- Start reading with your baby early, making it a daily habit.
- Respect your baby’s preferences; don’t force reading if they resist.
- Adapt reading to your baby’s age, encouraging interaction.
- Visit the library for storytime to enhance the reading experience.
In previous blog posts, we have highlighted the importance of making a habit out of reading with babies every day, bringing special one-on-one quality time that strengthens your bond with your child.
At one year old, babies have developed their personality and they are attached to their parents or caregivers. This is why reading is so important at this age because you can strengthen your little one’s abilities while reading. But careful! Never force your baby to share a book if they don’t want to. Instead, try to find another activity you both can do and you can read in another moment.
Depending on your baby’s age, you can focus on different aspects of the reading experience, but what’s the best way to share books with a one-year-old? The American Academy of Pediatrics has created a literacy toolkit that includes great tips for parents and caregivers who wish to make the most out of reading time!
This blog post will summarize a few key points about reading with one-year-old babies throughout three stages: 12–14 months, 15–17 months, and 18–23 months. Within each age range, you’ll find examples of what your child can do and what you can do to maximize the reading experience!
Tips for reading with babies
12 to 14 months old
Your child can:
At this stage, your little one can probably pick a favorite book to read with you and point to the pictures they want you to look at too! Your baby will most likely explore the book, turning it upside down, opening or closing it, and even putting it in their mouth. They will try to copy your reactions while reading and pay attention for a few minutes at a time.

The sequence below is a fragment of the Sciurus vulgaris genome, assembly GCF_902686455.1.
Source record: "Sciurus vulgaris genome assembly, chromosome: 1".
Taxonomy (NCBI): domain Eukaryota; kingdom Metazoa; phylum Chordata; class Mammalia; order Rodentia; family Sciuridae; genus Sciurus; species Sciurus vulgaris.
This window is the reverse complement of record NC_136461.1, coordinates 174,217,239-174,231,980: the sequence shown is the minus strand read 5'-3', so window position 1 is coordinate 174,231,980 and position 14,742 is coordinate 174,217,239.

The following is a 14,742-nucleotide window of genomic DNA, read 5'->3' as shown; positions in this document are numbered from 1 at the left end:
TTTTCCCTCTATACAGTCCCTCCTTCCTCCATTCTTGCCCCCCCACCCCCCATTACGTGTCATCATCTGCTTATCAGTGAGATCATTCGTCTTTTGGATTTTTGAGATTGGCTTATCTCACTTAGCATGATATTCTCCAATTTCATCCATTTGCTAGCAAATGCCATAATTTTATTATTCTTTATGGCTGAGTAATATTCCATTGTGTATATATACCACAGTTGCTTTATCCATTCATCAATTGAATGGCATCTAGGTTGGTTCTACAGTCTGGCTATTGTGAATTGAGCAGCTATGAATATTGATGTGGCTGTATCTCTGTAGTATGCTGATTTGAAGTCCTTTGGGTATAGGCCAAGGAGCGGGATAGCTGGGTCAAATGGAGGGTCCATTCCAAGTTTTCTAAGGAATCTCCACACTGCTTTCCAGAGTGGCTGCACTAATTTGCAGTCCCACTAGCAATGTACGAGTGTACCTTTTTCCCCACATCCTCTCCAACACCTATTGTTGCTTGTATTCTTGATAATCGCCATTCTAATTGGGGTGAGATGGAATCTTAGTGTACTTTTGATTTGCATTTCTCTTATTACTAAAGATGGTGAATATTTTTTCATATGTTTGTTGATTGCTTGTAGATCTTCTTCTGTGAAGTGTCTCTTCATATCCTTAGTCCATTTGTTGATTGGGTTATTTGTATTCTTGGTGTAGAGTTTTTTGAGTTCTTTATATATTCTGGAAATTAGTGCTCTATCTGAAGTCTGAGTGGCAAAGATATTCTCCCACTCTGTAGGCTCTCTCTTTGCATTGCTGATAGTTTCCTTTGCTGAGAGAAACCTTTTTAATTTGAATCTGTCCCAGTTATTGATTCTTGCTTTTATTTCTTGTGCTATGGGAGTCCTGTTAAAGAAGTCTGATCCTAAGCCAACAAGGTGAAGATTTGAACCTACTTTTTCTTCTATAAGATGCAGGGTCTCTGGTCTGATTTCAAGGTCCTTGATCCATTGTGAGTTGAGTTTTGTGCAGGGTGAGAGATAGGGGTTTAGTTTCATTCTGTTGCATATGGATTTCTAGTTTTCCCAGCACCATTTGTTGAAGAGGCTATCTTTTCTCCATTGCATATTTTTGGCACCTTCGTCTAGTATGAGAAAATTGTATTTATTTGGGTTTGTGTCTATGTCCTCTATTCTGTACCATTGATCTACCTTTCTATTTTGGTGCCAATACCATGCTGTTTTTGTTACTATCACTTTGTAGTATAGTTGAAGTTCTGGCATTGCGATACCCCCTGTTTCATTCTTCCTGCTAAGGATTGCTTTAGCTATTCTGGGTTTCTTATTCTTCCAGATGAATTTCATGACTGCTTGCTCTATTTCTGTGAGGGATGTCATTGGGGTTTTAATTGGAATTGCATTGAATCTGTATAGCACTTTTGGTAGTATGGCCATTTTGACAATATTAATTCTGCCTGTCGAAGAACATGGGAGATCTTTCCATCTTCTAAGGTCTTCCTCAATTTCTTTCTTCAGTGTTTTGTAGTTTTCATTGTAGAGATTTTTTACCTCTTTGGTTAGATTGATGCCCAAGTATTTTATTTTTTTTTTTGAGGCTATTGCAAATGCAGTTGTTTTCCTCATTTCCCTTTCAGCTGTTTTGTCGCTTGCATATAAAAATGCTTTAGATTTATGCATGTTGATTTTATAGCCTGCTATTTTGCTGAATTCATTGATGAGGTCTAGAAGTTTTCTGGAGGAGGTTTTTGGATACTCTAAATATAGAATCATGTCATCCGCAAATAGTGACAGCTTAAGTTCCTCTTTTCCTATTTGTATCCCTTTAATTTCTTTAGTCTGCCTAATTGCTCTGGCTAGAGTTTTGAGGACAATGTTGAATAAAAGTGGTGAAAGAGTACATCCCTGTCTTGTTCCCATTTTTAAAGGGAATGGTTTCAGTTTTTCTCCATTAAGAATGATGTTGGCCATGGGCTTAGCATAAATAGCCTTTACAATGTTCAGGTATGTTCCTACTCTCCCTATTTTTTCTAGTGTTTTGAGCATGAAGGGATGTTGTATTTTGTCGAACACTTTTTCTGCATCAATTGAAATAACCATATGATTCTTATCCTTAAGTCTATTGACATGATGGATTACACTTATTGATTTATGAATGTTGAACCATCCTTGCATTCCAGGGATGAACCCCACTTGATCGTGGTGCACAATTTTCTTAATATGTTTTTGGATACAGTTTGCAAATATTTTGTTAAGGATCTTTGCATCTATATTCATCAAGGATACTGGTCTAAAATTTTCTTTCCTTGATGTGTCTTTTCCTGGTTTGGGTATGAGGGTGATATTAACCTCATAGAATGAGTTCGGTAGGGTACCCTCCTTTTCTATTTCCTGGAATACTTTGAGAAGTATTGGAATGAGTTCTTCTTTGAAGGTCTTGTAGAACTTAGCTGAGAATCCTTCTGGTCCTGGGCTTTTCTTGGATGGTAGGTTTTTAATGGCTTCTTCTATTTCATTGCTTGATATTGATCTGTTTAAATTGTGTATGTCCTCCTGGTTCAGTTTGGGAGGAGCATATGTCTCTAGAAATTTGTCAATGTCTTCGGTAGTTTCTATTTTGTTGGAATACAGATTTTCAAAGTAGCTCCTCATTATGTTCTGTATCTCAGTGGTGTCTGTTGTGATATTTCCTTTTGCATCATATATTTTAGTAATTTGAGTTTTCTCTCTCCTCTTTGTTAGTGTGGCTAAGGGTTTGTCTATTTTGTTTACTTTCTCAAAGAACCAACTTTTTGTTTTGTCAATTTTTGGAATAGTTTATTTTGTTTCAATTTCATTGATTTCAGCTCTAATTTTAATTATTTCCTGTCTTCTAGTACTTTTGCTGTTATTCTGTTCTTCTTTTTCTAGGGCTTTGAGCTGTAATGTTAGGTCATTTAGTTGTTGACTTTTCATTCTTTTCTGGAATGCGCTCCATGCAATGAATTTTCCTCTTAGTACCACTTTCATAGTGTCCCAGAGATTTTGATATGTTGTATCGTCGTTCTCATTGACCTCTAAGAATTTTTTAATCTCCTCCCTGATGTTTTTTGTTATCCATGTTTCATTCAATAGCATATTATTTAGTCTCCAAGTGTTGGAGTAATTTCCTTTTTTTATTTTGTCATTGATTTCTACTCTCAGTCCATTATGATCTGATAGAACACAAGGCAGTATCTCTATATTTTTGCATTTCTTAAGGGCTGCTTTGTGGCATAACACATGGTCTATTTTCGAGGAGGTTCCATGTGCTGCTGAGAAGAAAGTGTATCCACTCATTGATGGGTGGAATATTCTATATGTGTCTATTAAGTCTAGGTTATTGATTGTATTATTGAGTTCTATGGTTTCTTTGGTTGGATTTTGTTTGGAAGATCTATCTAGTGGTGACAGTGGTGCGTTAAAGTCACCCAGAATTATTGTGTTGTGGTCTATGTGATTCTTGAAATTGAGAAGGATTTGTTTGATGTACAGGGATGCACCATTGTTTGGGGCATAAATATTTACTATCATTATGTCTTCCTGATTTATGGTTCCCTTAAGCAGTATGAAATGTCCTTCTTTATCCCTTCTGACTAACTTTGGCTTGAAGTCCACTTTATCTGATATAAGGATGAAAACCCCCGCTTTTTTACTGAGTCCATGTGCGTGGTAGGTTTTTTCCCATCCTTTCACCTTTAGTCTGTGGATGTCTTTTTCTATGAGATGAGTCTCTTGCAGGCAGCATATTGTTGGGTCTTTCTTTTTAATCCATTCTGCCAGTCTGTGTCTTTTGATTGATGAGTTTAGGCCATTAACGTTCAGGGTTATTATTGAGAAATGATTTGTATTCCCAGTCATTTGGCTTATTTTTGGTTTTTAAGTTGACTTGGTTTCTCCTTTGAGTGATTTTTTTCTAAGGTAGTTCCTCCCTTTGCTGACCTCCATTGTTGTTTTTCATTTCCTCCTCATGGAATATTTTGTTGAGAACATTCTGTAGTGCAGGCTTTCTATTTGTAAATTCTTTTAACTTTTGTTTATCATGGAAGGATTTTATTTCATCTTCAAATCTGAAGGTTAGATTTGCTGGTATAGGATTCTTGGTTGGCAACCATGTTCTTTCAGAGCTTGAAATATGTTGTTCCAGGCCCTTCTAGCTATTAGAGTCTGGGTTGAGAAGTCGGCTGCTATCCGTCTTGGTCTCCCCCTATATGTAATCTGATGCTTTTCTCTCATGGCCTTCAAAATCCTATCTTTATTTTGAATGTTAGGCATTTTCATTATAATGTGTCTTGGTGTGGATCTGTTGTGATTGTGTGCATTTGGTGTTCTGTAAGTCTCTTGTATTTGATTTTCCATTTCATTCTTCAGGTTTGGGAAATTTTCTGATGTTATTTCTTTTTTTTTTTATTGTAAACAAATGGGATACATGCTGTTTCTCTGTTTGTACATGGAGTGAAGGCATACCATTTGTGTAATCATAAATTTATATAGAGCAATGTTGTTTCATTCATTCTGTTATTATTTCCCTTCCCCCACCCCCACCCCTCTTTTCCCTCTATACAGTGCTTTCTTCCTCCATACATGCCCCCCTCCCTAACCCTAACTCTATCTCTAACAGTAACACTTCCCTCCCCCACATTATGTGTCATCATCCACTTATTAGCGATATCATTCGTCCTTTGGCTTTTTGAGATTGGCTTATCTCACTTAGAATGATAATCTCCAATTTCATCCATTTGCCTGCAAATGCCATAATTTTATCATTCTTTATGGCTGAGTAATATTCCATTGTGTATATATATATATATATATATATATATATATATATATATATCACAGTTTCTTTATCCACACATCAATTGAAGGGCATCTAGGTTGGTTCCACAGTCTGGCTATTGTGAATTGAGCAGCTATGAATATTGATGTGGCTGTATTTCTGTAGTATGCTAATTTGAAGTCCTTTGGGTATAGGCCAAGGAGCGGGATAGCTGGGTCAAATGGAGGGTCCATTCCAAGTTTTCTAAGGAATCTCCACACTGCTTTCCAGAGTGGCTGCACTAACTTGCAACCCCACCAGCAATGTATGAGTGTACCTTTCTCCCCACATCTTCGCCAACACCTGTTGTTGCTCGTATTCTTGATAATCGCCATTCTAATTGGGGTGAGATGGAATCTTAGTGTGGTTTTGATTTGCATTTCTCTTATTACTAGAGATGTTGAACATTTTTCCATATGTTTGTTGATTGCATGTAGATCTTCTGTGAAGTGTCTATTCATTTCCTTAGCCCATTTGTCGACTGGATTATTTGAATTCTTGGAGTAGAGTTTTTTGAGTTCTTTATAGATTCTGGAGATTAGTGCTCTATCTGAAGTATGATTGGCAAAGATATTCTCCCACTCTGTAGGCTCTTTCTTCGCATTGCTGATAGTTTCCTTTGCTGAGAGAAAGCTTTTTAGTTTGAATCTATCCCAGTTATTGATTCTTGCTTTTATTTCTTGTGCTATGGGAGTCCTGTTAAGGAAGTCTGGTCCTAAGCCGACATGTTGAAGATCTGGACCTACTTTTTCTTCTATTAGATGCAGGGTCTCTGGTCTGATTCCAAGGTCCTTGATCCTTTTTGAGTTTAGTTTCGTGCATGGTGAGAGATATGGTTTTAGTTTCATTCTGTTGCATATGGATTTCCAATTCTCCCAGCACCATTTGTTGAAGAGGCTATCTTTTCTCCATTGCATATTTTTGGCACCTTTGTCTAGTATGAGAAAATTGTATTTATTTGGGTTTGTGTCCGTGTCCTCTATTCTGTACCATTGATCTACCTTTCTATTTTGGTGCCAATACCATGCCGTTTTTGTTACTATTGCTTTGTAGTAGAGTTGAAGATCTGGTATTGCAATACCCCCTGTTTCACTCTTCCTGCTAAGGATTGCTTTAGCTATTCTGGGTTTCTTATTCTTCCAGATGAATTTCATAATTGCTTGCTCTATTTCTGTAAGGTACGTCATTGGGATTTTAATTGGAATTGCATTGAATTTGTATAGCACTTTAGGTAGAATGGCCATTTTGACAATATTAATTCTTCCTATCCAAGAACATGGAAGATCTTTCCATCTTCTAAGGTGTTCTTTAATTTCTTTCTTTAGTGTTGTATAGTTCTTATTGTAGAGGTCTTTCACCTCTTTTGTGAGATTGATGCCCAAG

Find a quiet, cozy place to cuddle up and read together. While reading, name and point at the pictures your child is looking at or pointing to. Help them turn the pages, following their interest. Read joyfully, using different tones of voice for each character. You can also ask your child questions they can answer by pointing to things, like “Where’s the kitty?”. Also imitate your child’s sounds and talk to them about the pictures in the book using short phrases.
Reading with babies 15 to 17 months old
Your child can:
At this stage, your youngster can pick a favorite book to read with you, look at familiar pictures, and make sounds for some of them, like the different animals. While reading, your little one will pay attention for a few minutes at a time and laugh, squeal, and point while enjoying reading time with you.
Find a quiet, cozy place to cuddle up and read together. Let your little one choose which book they want to read with you, even if it’s the same from last time (and the last before that!). While reading, name and point at the pictures your child is looking at or pointing to. Read joyfully, using different tones of voice for each character, and copy the sounds or words they say while looking at a picture, adding a few more words to complete a phrase. You can also name and demonstrate actions or emotions that show up in books, like smiling. You can say “Look at the girl smiling” and then smile at your toddler.
18 to 23 months old
Your child can:
At this stage, your little one can pick the book they want to share with you and point at familiar pictures, saying a word or two about it. If the book includes animals, your child will probably imitate their sounds. Also, if you are reading a very familiar book, your little one will be able to finish some sentences such as: “Twinkle, twinkle little… (star)”. This is also a good age to enjoy a trip to the local library for storytime or to find new books!
Find a quiet, cozy place to cuddle up and read together. Reading time can become a way to calm and comfort your child, especially if it’s part of your nighttime routine. Let them choose which book they want to read with you, even if it’s the same one from last time (and the last before that!). Help your toddler understand the story by speaking slowly and in short sentences. Read joyfully, using different tones of voice for each character, and copy the sounds or words they say while looking at a picture, adding a few more words to complete a phrase. You can also pretend to be characters from the book, acting like babies, puppies, or whatever you’re reading about!
So there you go! Reading with babies is quite simple, fun, and will give great quality time together as a family. Do you have any book suggestions you’ll like to share with the community? Leave a comment below!